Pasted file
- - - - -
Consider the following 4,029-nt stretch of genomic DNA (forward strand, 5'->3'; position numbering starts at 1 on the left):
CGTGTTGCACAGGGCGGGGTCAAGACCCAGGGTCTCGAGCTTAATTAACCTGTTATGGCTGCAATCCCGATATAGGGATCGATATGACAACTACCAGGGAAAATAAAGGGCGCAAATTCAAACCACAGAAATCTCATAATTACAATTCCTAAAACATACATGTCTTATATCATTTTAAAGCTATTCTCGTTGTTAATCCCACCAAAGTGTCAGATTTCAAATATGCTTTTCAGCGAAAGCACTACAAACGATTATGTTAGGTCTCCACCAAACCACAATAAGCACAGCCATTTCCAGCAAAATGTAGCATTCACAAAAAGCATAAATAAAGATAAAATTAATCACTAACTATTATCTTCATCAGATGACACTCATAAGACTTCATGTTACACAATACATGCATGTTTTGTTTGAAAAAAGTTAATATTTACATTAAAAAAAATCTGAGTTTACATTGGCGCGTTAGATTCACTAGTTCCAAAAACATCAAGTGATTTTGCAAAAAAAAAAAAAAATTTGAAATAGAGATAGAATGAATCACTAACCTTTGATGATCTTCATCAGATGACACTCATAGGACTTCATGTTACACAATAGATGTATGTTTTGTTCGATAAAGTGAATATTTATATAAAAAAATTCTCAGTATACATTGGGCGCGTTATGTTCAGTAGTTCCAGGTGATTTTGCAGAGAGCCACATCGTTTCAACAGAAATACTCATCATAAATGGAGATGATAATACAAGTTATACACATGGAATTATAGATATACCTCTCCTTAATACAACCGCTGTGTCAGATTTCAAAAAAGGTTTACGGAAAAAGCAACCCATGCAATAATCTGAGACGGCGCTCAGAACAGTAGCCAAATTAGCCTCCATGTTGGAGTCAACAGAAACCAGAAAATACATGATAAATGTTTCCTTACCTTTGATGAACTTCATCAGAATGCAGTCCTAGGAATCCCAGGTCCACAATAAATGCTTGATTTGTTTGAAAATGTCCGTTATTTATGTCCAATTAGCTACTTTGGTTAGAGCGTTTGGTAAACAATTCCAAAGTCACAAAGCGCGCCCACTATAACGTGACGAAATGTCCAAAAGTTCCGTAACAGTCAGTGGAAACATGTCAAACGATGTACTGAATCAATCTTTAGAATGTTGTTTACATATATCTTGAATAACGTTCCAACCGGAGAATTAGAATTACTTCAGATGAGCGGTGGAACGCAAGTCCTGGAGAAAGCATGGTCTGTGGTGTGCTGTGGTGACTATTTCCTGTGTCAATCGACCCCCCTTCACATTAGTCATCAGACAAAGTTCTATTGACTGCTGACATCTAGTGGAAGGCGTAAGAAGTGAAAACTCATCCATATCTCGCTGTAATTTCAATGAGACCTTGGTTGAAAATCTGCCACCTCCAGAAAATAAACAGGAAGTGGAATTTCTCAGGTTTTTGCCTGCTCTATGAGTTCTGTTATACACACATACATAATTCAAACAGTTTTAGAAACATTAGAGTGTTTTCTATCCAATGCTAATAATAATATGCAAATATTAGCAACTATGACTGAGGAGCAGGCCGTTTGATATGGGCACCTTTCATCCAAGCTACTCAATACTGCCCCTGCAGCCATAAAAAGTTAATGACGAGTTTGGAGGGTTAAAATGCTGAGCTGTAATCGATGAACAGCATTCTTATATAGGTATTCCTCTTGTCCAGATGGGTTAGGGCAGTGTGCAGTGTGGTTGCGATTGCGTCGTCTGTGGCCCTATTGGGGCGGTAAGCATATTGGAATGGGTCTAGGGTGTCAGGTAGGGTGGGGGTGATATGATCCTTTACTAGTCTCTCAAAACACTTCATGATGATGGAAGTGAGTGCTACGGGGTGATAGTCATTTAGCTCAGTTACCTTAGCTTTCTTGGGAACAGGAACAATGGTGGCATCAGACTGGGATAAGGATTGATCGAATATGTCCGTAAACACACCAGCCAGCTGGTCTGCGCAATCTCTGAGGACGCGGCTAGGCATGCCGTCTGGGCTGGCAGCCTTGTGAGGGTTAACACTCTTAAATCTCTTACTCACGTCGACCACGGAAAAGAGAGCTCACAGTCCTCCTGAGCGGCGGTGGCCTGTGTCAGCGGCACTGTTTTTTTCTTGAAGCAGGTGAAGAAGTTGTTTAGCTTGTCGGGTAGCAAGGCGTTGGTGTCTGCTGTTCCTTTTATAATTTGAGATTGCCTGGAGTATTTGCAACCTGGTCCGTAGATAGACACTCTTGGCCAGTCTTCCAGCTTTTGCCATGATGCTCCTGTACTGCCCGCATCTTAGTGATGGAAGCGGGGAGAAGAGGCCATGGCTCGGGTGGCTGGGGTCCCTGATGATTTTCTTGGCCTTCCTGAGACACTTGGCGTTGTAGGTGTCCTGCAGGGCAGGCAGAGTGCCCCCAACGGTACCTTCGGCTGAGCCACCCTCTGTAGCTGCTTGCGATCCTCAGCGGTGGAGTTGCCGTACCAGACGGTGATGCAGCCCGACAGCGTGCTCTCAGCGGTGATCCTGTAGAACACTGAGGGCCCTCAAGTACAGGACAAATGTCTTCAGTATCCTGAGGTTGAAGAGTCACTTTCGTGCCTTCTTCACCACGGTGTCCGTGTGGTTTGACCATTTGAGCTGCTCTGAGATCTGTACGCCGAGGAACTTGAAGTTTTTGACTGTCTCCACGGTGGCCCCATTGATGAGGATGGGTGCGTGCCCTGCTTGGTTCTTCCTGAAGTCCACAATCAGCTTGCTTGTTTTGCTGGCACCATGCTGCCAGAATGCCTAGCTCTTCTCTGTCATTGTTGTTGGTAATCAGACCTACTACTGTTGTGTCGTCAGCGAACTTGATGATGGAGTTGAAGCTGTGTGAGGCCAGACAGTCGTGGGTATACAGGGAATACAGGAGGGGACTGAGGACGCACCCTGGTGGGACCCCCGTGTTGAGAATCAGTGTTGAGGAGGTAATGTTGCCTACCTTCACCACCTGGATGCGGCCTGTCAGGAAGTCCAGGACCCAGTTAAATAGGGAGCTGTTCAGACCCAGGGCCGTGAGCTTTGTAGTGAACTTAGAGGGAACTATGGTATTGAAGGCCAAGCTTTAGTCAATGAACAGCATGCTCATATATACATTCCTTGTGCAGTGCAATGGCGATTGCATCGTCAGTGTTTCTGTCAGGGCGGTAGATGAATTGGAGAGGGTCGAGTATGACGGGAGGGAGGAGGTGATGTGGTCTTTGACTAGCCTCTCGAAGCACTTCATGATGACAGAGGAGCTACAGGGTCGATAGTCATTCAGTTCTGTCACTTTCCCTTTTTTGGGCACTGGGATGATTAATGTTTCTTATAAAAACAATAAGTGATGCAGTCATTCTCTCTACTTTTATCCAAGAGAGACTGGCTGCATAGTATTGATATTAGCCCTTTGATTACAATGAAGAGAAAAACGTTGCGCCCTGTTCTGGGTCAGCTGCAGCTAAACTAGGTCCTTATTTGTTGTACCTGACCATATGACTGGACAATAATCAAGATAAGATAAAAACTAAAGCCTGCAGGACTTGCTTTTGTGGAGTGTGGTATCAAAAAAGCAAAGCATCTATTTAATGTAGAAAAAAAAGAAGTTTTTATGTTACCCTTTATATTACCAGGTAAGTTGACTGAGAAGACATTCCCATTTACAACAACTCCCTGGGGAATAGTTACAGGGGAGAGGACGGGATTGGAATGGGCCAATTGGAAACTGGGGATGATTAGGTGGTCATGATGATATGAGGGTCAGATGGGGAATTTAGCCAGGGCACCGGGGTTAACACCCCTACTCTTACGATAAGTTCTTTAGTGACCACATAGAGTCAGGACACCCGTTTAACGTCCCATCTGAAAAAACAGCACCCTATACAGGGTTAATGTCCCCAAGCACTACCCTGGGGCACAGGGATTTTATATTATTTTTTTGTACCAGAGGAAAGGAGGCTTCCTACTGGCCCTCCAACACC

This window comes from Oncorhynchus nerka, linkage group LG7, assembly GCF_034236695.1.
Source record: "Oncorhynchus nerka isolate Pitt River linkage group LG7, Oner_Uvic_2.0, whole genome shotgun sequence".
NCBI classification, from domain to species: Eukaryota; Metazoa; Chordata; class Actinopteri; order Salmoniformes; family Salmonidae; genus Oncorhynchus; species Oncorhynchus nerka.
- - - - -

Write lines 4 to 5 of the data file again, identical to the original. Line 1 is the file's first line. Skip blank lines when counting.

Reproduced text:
Source record: "Oncorhynchus nerka isolate Pitt River linkage group LG7, Oner_Uvic_2.0, whole genome shotgun sequence".
NCBI classification, from domain to species: Eukaryota; Metazoa; Chordata; class Actinopteri; order Salmoniformes; family Salmonidae; genus Oncorhynchus; species Oncorhynchus nerka.